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Salt Uptake and Water Loss in Hams

16 November 2013

The salt uptake homogeneity is crucial in assuring quality in dry-cured hams.

And according to a series of studies from IRTA in Spain, the duration of storage before salting as well as the temperature during salting both have relevant effects on salt absorption.

In Mediterranean countries, the traditional elaboration process of dry-cured ham has three fundamental stages: dry-salting, resting and drying/ageing.

During the salting stage, the amount of salt absorbed by the hams is often highly variable.

The amount of salt affects the drying process and the biochemical reactions during the whole process, such as proteolysis and lipolysis, which are in part responsible for the quality of the dry-cured ham.

Therefore, the variability in the salt absorption causes heterogeneous behaviour of the hams throughout the next stages of the process, hindering their control, and obtaining final products with heterogeneous sensory and nutritional characteristics which could also negatively influence the purchase decision of consumers.

The study said that there is a current tendency to reduce the salt content in dry-cured hams in line with the recommendations from the World Health Organization to reduce sodium dietary consumption.

However, the reduction of added salt, without a previous reduction of the variability in salt absorption, results in a higher percentage of hams showing both quality and microbial stability problems due to insufficient salt content.

Salting can be explained as a two phase process.

In the first phase, NaCl is dissolved on the ham surface which results in brine but some water on the lean surface is necessary to initiate the salting process.

In the second phase, the Cl− and Na+ ions from the brine diffuse towards the internal part of the meat.

Factors affecting these two phases are, therefore, expected to contribute to the salt uptake heterogeneity.

Before salting, hams are stored in cold rooms for different periods of time (from hours to several days) due to differences in transport and processing time schedules.

The duration and the conditions of storage until salting may affect the water content at the lean and rind surfaces, which in turn could affect the salt uptake during salting. Moreover, the temperature and relative humidity of the salting room can also affect the hydration level of NaCl.

Temperature during salting is set below 5 °C to reduce microbiological growth, but over 0 °C to avoid freezing.

Although temperature is maintained within a narrow range of values, temperature variation can also contribute to the salt uptake variability.

When the temperature of the salt in the salt pile is below 0.15 °C and the water contained in the salt-water mixture is below 38.1 per cent, the NaCl hydrates and crystals of NaCl • 2H2O are formed.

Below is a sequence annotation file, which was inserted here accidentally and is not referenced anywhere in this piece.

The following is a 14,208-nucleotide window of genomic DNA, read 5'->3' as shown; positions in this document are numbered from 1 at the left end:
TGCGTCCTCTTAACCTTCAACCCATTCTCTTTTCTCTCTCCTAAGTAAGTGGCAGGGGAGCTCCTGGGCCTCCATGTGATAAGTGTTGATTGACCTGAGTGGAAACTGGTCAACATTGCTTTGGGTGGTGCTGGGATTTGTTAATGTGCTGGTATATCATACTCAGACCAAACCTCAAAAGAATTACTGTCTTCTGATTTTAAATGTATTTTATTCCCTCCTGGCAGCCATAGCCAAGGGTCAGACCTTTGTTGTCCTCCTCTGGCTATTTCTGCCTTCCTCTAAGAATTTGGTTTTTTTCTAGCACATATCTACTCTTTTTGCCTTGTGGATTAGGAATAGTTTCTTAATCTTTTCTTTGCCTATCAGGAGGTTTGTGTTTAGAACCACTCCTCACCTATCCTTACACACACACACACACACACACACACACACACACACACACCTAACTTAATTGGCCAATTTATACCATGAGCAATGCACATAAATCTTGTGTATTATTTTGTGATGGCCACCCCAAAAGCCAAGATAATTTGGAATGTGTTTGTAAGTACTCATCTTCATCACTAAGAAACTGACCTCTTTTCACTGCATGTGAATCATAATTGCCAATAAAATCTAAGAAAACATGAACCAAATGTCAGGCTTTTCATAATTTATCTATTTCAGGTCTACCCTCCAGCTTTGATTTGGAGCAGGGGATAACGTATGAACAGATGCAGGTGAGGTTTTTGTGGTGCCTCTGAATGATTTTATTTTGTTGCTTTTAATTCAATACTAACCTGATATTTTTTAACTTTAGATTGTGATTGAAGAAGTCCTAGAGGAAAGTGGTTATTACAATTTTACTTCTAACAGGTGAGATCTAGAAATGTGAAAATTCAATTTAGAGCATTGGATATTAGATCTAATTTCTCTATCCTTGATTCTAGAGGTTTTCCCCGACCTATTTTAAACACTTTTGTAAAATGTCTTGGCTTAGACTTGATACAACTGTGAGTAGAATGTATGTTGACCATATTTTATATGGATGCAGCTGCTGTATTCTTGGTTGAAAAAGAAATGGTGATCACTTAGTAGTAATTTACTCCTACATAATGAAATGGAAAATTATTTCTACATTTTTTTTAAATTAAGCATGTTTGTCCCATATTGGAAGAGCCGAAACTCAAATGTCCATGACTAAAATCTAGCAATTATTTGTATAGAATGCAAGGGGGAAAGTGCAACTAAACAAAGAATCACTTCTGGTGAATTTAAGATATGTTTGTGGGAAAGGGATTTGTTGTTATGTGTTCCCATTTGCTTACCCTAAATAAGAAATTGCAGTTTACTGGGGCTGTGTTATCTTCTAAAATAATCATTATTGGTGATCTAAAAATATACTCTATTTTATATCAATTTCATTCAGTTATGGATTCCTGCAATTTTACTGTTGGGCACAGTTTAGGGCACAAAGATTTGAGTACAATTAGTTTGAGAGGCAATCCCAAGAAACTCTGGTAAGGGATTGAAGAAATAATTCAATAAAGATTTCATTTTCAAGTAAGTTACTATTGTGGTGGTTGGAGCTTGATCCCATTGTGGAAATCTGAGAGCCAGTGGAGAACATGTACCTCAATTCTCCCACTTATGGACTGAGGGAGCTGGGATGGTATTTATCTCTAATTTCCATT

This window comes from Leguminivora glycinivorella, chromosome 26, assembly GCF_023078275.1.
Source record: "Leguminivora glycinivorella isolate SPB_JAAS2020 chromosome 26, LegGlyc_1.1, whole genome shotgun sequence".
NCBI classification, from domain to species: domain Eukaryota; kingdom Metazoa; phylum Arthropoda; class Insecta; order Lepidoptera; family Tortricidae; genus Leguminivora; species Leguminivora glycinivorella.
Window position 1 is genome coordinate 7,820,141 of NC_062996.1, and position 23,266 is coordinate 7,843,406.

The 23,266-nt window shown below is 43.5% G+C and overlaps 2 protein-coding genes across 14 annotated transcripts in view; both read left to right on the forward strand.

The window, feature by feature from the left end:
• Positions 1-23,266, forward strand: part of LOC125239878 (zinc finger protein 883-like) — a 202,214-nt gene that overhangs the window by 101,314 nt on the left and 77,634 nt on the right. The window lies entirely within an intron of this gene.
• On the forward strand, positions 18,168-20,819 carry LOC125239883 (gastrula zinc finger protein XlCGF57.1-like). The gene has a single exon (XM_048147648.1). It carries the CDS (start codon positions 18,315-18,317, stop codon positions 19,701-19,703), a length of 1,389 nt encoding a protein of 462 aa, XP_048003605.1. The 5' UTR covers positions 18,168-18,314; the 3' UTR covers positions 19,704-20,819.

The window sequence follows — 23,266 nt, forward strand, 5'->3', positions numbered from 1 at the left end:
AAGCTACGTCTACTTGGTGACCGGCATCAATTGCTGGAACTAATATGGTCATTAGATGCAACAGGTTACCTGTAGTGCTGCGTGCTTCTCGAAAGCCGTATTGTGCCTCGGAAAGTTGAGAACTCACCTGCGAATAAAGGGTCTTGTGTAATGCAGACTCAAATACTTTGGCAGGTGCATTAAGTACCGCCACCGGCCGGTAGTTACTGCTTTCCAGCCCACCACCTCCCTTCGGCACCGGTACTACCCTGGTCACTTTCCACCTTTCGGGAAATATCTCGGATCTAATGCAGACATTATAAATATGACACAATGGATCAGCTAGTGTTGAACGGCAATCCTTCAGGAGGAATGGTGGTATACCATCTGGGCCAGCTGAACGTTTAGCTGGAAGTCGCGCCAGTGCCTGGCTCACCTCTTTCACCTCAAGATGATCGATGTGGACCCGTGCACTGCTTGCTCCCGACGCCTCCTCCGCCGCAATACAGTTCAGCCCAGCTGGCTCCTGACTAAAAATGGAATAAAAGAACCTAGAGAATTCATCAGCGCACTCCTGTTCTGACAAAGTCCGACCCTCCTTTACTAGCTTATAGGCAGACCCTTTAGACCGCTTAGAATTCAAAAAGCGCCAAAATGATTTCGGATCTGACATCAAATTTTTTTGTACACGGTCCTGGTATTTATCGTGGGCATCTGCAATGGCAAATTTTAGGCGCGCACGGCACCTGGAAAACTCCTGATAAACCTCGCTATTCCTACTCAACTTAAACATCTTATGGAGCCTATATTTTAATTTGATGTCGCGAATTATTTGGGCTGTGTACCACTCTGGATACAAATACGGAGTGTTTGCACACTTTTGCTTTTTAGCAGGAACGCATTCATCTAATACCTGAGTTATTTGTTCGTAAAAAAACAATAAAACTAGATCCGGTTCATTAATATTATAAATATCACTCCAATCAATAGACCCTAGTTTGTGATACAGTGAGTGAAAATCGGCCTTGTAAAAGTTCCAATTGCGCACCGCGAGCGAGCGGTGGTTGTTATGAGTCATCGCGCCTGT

The formation of these crystals on the lean surface of the hams can affect salt absorption.

The temperature also affects the salt diffusion in the meat matrix.

However, the IRTA studies were focused on a higher range of temperatures (from 3 °C to 40 °C), which represent only a part of the temperatures used during the salting process.

The effect of temperatures closer to the freezing point of meat (− 1.5 °C), which produces the maximum reduction in bacterial growth in fresh meat, has not yet been studied.

The aim of the study by Núria Garcia-Gil, Israel Muñoz, Eva Santos-Garcés, and Jacint Arnau, Pere Gouwas to evaluate the effect of the water contents at the lean surface before salting and of the temperature during salting on the salt uptake.

Pieces of loin stored at 3 °C for three days before salting absorbed less salt through a surface that has been dried during storage.

A group of raw hams were subjected to different pre-salting storage times (zero, three and six days) and another group subjected to different set room temperatures during salting (− 1.0, 0.5 and 4.0 °C).

The duration of storage before salting and the temperature during salting had a negative and a positive effect on the average salt absorption, respectively.

The duration of storage before salting as well as the temperature during salting tested in the study had relevant effects on salt absorption although no particular condition reduced the variability in salt uptake within batches.

The most important effect of pre-salting storage appeared at six days of storage and the most important effect of salting temperature was observed at 4 °C.

Therefore, pre-salting and salting conditions should be controlled to reduce the variability in salt uptake between batches, especially when storage times longer than three days and salting temperatures above 0.5 °C are used.
No significant differences in salt uptake homogeneity were found between storage times and between salting temperatures.

Novemeber 2013


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